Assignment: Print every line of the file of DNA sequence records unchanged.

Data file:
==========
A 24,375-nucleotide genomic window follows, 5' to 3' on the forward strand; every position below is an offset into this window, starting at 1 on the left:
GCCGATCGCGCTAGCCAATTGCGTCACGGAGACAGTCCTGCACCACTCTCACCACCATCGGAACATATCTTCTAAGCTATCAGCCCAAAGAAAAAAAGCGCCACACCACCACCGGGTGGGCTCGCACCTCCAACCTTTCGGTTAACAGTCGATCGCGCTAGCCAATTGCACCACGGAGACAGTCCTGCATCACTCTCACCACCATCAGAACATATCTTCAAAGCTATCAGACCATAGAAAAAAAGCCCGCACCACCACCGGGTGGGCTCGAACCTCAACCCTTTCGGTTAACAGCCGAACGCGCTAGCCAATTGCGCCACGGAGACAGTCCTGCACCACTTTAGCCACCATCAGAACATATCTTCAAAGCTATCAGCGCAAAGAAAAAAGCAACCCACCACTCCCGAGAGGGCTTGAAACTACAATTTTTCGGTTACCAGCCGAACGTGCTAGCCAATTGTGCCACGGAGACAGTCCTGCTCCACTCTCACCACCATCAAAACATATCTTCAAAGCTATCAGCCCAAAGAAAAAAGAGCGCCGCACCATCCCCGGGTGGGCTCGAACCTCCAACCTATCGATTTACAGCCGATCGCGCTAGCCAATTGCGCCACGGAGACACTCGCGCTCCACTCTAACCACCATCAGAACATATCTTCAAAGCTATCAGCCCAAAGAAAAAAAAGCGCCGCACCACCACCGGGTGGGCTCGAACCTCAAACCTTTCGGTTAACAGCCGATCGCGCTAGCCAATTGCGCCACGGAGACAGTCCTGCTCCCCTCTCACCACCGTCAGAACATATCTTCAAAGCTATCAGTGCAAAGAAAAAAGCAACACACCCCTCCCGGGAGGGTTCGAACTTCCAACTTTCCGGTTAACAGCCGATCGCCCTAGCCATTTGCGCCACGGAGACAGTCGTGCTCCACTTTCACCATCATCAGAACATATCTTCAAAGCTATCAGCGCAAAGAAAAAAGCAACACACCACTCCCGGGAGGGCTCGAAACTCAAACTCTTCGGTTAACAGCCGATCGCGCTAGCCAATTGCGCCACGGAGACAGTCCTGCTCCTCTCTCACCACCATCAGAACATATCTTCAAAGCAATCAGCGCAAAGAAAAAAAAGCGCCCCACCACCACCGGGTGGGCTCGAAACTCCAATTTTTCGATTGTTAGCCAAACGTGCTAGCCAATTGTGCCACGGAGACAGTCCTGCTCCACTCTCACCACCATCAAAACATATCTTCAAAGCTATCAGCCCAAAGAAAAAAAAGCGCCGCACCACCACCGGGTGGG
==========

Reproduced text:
A 24,375-nucleotide genomic window follows, 5' to 3' on the forward strand; every position below is an offset into this window, starting at 1 on the left:
GCCGATCGCGCTAGCCAATTGCGTCACGGAGACAGTCCTGCACCACTCTCACCACCATCGGAACATATCTTCTAAGCTATCAGCCCAAAGAAAAAAAGCGCCACACCACCACCGGGTGGGCTCGCACCTCCAACCTTTCGGTTAACAGTCGATCGCGCTAGCCAATTGCACCACGGAGACAGTCCTGCATCACTCTCACCACCATCAGAACATATCTTCAAAGCTATCAGACCATAGAAAAAAAGCCCGCACCACCACCGGGTGGGCTCGAACCTCAACCCTTTCGGTTAACAGCCGAACGCGCTAGCCAATTGCGCCACGGAGACAGTCCTGCACCACTTTAGCCACCATCAGAACATATCTTCAAAGCTATCAGCGCAAAGAAAAAAGCAACCCACCACTCCCGAGAGGGCTTGAAACTACAATTTTTCGGTTACCAGCCGAACGTGCTAGCCAATTGTGCCACGGAGACAGTCCTGCTCCACTCTCACCACCATCAAAACATATCTTCAAAGCTATCAGCCCAAAGAAAAAAGAGCGCCGCACCATCCCCGGGTGGGCTCGAACCTCCAACCTATCGATTTACAGCCGATCGCGCTAGCCAATTGCGCCACGGAGACACTCGCGCTCCACTCTAACCACCATCAGAACATATCTTCAAAGCTATCAGCCCAAAGAAAAAAAAGCGCCGCACCACCACCGGGTGGGCTCGAACCTCAAACCTTTCGGTTAACAGCCGATCGCGCTAGCCAATTGCGCCACGGAGACAGTCCTGCTCCCCTCTCACCACCGTCAGAACATATCTTCAAAGCTATCAGTGCAAAGAAAAAAGCAACACACCCCTCCCGGGAGGGTTCGAACTTCCAACTTTCCGGTTAACAGCCGATCGCCCTAGCCATTTGCGCCACGGAGACAGTCGTGCTCCACTTTCACCATCATCAGAACATATCTTCAAAGCTATCAGCGCAAAGAAAAAAGCAACACACCACTCCCGGGAGGGCTCGAAACTCAAACTCTTCGGTTAACAGCCGATCGCGCTAGCCAATTGCGCCACGGAGACAGTCCTGCTCCTCTCTCACCACCATCAGAACATATCTTCAAAGCAATCAGCGCAAAGAAAAAAAAGCGCCCCACCACCACCGGGTGGGCTCGAAACTCCAATTTTTCGATTGTTAGCCAAACGTGCTAGCCAATTGTGCCACGGAGACAGTCCTGCTCCACTCTCACCACCATCAAAACATATCTTCAAAGCTATCAGCCCAAAGAAAAAAAAGCGCCGCACCACCACCGGGTGGG